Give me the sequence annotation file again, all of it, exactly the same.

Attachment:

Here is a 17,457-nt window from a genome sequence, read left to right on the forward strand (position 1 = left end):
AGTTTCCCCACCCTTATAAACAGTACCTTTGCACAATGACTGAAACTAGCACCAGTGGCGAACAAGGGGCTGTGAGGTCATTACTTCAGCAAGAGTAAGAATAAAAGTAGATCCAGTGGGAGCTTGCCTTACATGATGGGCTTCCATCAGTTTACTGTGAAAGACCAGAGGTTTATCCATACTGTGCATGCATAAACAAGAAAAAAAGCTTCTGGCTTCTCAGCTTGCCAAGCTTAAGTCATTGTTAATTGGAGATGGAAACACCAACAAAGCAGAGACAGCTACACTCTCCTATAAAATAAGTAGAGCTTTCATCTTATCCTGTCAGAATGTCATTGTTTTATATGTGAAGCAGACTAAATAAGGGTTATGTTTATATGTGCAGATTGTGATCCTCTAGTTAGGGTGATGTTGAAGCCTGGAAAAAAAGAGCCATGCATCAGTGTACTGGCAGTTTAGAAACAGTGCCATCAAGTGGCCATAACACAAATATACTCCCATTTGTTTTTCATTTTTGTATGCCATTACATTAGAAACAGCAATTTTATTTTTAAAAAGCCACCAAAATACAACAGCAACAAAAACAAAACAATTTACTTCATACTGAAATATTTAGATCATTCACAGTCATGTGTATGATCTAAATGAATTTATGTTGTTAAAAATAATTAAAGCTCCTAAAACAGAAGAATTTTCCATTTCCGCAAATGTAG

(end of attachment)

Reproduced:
Here is a 17,457-nt window from a genome sequence, read left to right on the forward strand (position 1 = left end):
AGTTTCCCCACCCTTATAAACAGTACCTTTGCACAATGACTGAAACTAGCACCAGTGGCGAACAAGGGGCTGTGAGGTCATTACTTCAGCAAGAGTAAGAATAAAAGTAGATCCAGTGGGAGCTTGCCTTACATGATGGGCTTCCATCAGTTTACTGTGAAAGACCAGAGGTTTATCCATACTGTGCATGCATAAACAAGAAAAAAAGCTTCTGGCTTCTCAGCTTGCCAAGCTTAAGTCATTGTTAATTGGAGATGGAAACACCAACAAAGCAGAGACAGCTACACTCTCCTATAAAATAAGTAGAGCTTTCATCTTATCCTGTCAGAATGTCATTGTTTTATATGTGAAGCAGACTAAATAAGGGTTATGTTTATATGTGCAGATTGTGATCCTCTAGTTAGGGTGATGTTGAAGCCTGGAAAAAAAGAGCCATGCATCAGTGTACTGGCAGTTTAGAAACAGTGCCATCAAGTGGCCATAACACAAATATACTCCCATTTGTTTTTCATTTTTGTATGCCATTACATTAGAAACAGCAATTTTATTTTTAAAAAGCCACCAAAATACAACAGCAACAAAAACAAAACAATTTACTTCATACTGAAATATTTAGATCATTCACAGTCATGTGTATGATCTAAATGAATTTATGTTGTTAAAAATAATTAAAGCTCCTAAAACAGAAGAATTTTCCATTTCCGCAAATGTAG